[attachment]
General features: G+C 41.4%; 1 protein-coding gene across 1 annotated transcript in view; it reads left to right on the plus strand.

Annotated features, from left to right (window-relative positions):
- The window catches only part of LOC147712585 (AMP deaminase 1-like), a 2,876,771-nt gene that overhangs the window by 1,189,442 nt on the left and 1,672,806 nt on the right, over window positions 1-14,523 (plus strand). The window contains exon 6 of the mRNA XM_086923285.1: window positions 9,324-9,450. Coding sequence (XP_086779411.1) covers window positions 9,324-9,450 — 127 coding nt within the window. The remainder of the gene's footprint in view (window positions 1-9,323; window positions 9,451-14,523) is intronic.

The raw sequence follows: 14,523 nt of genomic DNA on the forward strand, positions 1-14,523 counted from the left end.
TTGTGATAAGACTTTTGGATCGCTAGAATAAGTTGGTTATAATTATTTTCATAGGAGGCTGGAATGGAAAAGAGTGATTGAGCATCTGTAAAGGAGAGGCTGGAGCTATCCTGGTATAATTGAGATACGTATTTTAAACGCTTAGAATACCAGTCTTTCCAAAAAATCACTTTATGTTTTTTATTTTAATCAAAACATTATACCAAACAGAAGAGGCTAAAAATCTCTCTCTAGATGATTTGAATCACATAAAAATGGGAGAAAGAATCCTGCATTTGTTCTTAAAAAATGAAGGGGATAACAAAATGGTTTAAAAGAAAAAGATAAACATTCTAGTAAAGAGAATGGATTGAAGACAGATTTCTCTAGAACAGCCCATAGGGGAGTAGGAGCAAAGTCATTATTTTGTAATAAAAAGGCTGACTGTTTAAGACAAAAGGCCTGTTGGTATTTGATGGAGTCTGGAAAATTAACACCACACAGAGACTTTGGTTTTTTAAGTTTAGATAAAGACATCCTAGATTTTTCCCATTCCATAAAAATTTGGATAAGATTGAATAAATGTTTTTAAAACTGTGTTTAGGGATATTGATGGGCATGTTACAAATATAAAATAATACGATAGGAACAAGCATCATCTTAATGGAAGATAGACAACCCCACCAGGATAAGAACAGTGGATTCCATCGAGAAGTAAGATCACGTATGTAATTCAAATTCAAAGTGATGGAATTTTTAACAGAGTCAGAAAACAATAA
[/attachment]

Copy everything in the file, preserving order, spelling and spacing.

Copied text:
General features: G+C 41.4%; 1 protein-coding gene across 1 annotated transcript in view; it reads left to right on the plus strand.

Annotated features, from left to right (window-relative positions):
- The window catches only part of LOC147712585 (AMP deaminase 1-like), a 2,876,771-nt gene that overhangs the window by 1,189,442 nt on the left and 1,672,806 nt on the right, over window positions 1-14,523 (plus strand). The window contains exon 6 of the mRNA XM_086923285.1: window positions 9,324-9,450. Coding sequence (XP_086779411.1) covers window positions 9,324-9,450 — 127 coding nt within the window. The remainder of the gene's footprint in view (window positions 1-9,323; window positions 9,451-14,523) is intronic.

The raw sequence follows: 14,523 nt of genomic DNA on the forward strand, positions 1-14,523 counted from the left end.
TTGTGATAAGACTTTTGGATCGCTAGAATAAGTTGGTTATAATTATTTTCATAGGAGGCTGGAATGGAAAAGAGTGATTGAGCATCTGTAAAGGAGAGGCTGGAGCTATCCTGGTATAATTGAGATACGTATTTTAAACGCTTAGAATACCAGTCTTTCCAAAAAATCACTTTATGTTTTTTATTTTAATCAAAACATTATACCAAACAGAAGAGGCTAAAAATCTCTCTCTAGATGATTTGAATCACATAAAAATGGGAGAAAGAATCCTGCATTTGTTCTTAAAAAATGAAGGGGATAACAAAATGGTTTAAAAGAAAAAGATAAACATTCTAGTAAAGAGAATGGATTGAAGACAGATTTCTCTAGAACAGCCCATAGGGGAGTAGGAGCAAAGTCATTATTTTGTAATAAAAAGGCTGACTGTTTAAGACAAAAGGCCTGTTGGTATTTGATGGAGTCTGGAAAATTAACACCACACAGAGACTTTGGTTTTTTAAGTTTAGATAAAGACATCCTAGATTTTTCCCATTCCATAAAAATTTGGATAAGATTGAATAAATGTTTTTAAAACTGTGTTTAGGGATATTGATGGGCATGTTACAAATATAAAATAATACGATAGGAACAAGCATCATCTTAATGGAAGATAGACAACCCCACCAGGATAAGAACAGTGGATTCCATCGAGAAGTAAGATCACGTATGTAATTCAAATTCAAAGTGATGGAATTTTTAACAGAGTCAGAAAACAATAA